U.S. Adults Are More Likely To Have IBD Today (Unless They Do This)
Inflammatory bowel disease (IBD) is a chronic inflammatory GI condition that includes Crohn’s disease and ulcerative colitis. Though much is still unknown about this curious chronic illness, cases of IBD are rapidly increasing in the U.S.
According to a 2020 observational study published in the journal Inflammatory Bowel Diseases, adult prevalence of IBD increased 123% from 2007 to 2016; pediatric prevalence increased 133%. So, what the heck is going on with gut health in this country?
Why are IBD cases on the rise?
Per a 2015 review published in the International Journal of Clinical and Experimental Medicine, IBD pathology is influenced by both genetic and environmental risk factors1. These include the western diet, stress, lack of exposure to germs as a child, appendectomy, smoking, microorganisms, and even certain medications (e.g., NSAIDs, antibiotics, and oral contraceptives).
How to reduce your IBD risk
This laundry list of risk factors may seem daunting, but there’s one simple and effective thing you can do to reduce the likelihood of developing IBD: Eat more fiber.
Yup, increasing your daily intake of this gut-healthy carb can help protect against GI issues—including inflammatory bowel disease. In fact, in a prospective study published by Gastroenterology, participants with the highest intake of dietary fiber had a 40% reduced risk2 of Crohn’s disease compared to participants with the lowest intake.
According to a 2022 Nutrients review, increasing daily fiber intake3 is a viable strategy for preventing IBD thanks to dietary fiber’s ability to:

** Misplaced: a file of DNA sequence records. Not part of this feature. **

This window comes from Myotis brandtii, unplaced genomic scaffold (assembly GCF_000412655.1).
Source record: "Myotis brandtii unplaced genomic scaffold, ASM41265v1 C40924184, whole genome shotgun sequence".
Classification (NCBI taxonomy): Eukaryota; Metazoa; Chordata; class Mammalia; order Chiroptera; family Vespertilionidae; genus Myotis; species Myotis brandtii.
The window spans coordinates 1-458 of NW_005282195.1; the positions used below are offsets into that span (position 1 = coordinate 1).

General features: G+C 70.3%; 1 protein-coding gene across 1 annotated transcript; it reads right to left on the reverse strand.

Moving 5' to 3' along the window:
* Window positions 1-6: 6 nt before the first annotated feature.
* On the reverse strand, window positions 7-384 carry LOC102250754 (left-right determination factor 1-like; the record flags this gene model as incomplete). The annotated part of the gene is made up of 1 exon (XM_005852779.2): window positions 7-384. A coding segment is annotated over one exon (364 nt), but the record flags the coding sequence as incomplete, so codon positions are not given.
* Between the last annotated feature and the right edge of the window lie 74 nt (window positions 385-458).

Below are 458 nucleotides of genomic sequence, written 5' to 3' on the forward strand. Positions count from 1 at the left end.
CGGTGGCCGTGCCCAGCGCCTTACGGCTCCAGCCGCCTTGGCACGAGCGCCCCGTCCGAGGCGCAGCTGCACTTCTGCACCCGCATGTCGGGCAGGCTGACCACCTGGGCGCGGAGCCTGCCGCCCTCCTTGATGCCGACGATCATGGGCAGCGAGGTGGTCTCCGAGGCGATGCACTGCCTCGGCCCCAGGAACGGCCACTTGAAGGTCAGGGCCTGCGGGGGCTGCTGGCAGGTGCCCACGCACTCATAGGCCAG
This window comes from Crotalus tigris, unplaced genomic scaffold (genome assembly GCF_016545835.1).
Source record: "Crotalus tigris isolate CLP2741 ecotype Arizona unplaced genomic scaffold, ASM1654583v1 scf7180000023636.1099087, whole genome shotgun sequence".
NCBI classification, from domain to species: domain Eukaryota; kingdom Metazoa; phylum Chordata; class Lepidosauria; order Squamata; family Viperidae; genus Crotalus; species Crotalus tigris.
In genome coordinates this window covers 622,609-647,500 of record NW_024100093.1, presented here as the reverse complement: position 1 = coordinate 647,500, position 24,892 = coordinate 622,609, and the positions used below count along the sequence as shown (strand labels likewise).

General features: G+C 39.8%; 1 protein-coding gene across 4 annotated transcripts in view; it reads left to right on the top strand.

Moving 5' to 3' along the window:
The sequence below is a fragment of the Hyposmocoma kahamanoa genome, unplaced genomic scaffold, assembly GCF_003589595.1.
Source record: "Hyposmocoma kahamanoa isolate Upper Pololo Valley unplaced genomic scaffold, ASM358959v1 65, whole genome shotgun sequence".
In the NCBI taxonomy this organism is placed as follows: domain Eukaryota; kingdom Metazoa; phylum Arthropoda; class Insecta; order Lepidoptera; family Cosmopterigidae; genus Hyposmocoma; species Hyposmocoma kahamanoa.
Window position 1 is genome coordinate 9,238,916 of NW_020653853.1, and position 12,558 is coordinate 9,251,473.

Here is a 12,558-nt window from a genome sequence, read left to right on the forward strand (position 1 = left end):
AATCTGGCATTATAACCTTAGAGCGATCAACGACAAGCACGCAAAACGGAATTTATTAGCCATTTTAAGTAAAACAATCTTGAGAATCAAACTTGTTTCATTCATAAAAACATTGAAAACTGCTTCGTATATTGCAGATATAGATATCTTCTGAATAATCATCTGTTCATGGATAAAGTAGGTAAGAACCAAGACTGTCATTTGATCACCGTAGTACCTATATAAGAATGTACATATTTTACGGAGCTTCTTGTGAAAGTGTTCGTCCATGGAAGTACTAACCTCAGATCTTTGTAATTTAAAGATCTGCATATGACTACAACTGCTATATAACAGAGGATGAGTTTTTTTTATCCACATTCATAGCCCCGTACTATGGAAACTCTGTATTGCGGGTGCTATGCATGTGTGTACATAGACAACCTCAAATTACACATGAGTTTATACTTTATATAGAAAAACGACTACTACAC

- Reduce pro-inflammatory cytokines
- Modulate intestinal microbiota
- Reduce GI side effects
To increase your daily intake of fiber, be sure you’re adding fiber-rich foods (such as whole grains, legumes, fruits, and vegetables) to every meal.
If you’re still struggling to reach the recommended daily fiber intake—and 95% of Americans4 are—you may want to consider adding a fiber powder supplement to your daily routine as well. (Don’t worry, we’ve put together a list of our favorite fiber supplements for you to kickstart your search. Thank us later!)
IBD cases in the United States are on the rise for adults and children alike. Luckily, you can reduce your risk of developing IBD and other gut health problems with small changes to your nutrition and lifestyle habits—like adding more dietary fiber to your diet.
Morgan Chamberlain is a supplement editor at mindbodygreen. She graduated from Syracuse University with a Bachelor of Science degree in magazine journalism and a minor in nutrition. Chamberlain believes in taking small steps to improve your well-being—whether that means eating more plant-based foods, checking in with a therapist weekly, or spending quality time with your closest friends. When she isn’t typing away furiously at her keyboard, you can find her cooking in the kitchen, hanging outside, or doing a vinyasa flow.